Late in December of 1845, the United States Congress approved the Texas State Constitution, and Texas became as a state. Prior to statehood, San Antonio and the Texas frontier was a dangerous place full of uncertainty. As a result of the continuous warfare and exile of Mexican sympathizers, San Antonio’s population had dwindled down to about 800 citizens by 1846 (Fehrenbach 2009). Following Texas’s statehood, San Antonio began to grow quickly with many new settlers establishing homes in the vicinity of the missions near existing settlements such as La Villita (THC 1972).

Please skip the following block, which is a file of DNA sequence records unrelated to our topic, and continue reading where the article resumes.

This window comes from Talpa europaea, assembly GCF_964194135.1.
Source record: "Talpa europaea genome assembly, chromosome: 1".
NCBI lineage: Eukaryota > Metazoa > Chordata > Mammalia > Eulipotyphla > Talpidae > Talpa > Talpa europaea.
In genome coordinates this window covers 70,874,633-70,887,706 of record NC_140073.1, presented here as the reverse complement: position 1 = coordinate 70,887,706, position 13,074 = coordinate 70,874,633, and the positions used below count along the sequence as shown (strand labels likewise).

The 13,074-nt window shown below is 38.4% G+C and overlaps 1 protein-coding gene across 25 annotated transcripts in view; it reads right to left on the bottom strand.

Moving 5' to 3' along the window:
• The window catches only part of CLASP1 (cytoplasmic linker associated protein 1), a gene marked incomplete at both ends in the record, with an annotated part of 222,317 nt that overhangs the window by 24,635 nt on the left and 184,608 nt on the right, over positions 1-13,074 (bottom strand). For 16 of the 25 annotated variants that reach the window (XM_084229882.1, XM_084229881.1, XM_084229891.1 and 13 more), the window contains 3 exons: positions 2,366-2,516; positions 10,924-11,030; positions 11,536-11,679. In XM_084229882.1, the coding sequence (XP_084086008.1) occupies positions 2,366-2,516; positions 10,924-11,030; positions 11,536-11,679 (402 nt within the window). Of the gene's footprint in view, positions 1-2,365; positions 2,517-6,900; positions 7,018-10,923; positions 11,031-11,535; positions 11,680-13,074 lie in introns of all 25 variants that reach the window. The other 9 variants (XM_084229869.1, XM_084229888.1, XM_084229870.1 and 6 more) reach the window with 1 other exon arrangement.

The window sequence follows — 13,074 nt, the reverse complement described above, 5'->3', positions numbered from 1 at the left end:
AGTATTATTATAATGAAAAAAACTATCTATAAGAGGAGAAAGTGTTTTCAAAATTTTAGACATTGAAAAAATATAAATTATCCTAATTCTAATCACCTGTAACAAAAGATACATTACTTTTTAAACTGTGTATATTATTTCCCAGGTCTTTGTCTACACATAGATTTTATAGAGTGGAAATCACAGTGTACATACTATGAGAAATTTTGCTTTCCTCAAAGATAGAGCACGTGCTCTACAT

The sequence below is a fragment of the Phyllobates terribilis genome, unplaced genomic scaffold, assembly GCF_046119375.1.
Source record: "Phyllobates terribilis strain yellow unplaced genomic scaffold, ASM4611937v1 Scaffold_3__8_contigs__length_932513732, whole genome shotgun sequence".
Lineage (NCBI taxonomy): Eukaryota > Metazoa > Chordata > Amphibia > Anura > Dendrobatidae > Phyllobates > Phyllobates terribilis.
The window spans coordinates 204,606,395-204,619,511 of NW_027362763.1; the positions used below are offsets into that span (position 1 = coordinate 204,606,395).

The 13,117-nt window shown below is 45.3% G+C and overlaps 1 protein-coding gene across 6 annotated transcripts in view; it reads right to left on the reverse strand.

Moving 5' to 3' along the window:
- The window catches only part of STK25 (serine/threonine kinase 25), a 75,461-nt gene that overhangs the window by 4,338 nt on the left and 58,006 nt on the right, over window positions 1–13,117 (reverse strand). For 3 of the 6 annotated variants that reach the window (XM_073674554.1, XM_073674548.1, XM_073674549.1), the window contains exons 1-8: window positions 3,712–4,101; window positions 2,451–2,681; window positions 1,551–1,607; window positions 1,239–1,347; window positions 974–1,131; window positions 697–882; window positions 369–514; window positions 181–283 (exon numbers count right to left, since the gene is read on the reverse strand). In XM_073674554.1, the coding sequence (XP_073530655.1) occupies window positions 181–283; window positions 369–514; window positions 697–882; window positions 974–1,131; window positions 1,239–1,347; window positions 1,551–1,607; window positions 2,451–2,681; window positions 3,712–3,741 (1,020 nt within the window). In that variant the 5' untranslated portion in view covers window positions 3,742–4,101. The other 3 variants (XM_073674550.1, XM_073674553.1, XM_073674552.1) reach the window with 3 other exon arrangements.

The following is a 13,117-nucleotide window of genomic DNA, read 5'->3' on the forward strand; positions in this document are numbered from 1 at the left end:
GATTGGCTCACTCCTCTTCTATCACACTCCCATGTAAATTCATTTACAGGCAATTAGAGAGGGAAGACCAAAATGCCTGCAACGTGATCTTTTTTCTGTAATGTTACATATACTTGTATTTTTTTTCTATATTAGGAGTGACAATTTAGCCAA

By 1850, the city’s population had grown to 3,488 residents, and it was quickly becoming one of Texas’s largest cities. During this era, San Antonio became an essential part of the western movement of the United States, and by 1860 San Antonio had become the largest city in Texas (Fehrenbach 2009).
After the Civil War, San Antonio continued to prosper as a cattle, distribution, mercantile, and military center serving the southwest. After statehood and prior to the arrival of the railroad, German immigrants composed the majority of local residents. Some of these European immigrants moved into existing settlements such as La Villita, altering existing homes and building new homes in European building traditions. Additionally, new neighborhoods were platted, particularly in the vicinity of the King William, South Alamo Street‐South St. Mary’s Street, and Lavaca historic districts.